Bon Iver played Fort Lauderdale’s Club Revolution last night to a packed house. It wasn’t the sold out show that Animal Collective was putting on across town at Culture Room but there was strong attendance nonetheless.
Elvis Perkins in Dearland opened the night with their alt-country cacophony with marching bass drum, trumpet and trombone. They had a lot of energy and it was a pleasing sound all in all especially from the talented trumpeter in the group. It would prove to be a contrast to the more subdued set delivered by Bon Iver.
Bon Iver’s music has been mostly a one-man creation – Justin Vernon with his poetic lyrics about unrequited love and romantic disappointment delivered in his hauntingly beautiful falsetto. More recently Vernon has been touring with four other talented musicians. It allayed my original fears that the layered effects of multi track recordings wouldn’t be well translated to the live show. He made it happen with help from the guitar, bass and drums of the capable group of musicians.
When the curtain opened there was a collective ‘shhhh’ from the crowd — obviously these fans wanted to hear their new favorite troubadour without any distracting crowd banter. Vernon is unassuming even though the enormity of his talent is evident. He brought up, more than once, the fact that they didn’t have a lot of songs to play. He was almost apologetic that he didn’t have more to offer – but the crowd didn’t seem to mind. This self-awareness made him immediately likable and it was a relief to see that indie stardom hadn’t gone to his head.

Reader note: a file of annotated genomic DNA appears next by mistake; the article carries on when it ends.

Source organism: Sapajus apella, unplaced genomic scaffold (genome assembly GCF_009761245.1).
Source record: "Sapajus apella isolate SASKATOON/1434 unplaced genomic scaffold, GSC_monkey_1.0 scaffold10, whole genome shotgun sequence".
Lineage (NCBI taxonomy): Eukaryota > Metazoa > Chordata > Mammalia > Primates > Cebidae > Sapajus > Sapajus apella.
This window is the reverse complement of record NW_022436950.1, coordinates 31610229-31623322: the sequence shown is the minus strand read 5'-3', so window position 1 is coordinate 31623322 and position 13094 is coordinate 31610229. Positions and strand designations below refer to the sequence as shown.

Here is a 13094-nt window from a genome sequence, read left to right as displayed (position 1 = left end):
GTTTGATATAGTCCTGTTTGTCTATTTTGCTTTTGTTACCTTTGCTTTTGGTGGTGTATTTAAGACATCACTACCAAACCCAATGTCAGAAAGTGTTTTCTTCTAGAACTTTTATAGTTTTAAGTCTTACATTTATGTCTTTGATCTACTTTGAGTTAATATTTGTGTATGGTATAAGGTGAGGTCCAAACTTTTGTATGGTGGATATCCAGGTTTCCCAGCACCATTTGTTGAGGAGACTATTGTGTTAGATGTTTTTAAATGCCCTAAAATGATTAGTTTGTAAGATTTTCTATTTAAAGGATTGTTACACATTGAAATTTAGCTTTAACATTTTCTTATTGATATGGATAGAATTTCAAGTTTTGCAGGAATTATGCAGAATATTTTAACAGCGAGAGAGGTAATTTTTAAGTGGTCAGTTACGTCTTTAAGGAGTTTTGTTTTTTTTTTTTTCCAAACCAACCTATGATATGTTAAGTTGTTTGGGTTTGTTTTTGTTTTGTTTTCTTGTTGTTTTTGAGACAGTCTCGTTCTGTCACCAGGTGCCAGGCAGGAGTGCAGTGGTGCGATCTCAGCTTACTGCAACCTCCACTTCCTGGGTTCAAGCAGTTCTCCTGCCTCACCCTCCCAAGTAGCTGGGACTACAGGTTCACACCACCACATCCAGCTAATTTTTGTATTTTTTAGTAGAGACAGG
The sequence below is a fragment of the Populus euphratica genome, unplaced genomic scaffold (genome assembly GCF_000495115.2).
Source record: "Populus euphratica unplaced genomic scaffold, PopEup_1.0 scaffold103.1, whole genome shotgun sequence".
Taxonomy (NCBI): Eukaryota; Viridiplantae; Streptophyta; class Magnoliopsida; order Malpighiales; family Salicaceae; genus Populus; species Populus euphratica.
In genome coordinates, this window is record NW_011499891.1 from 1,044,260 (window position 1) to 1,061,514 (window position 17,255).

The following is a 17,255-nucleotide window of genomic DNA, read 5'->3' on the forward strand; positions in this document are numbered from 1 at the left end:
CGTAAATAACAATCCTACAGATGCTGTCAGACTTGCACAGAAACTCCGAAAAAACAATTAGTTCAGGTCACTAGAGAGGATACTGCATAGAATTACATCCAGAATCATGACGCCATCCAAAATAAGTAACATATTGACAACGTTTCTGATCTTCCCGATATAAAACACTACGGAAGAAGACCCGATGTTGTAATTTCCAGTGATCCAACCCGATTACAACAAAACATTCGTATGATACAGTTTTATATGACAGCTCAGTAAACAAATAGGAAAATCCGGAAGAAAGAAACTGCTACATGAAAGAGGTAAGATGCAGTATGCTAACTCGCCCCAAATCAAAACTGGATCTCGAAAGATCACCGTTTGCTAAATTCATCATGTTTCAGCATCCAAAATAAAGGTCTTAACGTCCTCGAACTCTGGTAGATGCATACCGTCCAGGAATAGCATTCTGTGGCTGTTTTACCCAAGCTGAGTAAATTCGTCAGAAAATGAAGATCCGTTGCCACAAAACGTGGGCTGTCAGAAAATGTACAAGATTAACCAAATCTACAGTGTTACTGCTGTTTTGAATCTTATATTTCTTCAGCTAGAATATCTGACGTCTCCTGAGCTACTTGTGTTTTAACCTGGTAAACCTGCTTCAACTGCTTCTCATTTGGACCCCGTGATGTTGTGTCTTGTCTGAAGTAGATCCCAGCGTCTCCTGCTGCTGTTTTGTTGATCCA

The mood of the performance was intimate and engaging with Vernon speaking to the crowd between songs. The lights were dim as Vernon and the rest of Bon Iver flowed through the songs off of For Emma, Forever and the EP Bloodbank. Third song in was a heartfelt rendition of “Skinny Love” — the drumbeats of the songs were especially conspicuous with two sets of drums adding drama to the sullen song. Other highlights were “Blood Bank” and “Creature Fear”, the latter masterfully built into the expressive compositional high points floating on lush instrumentation and Vernon’s world weary waver. On “re:stacks” the rest of the group left him solo on stage and he sat on his stool as he poured over his acoustic. That was a quiet crowd as all were hushed, enrapt in the trance of his song.
Words and Photos: Shaun Flagg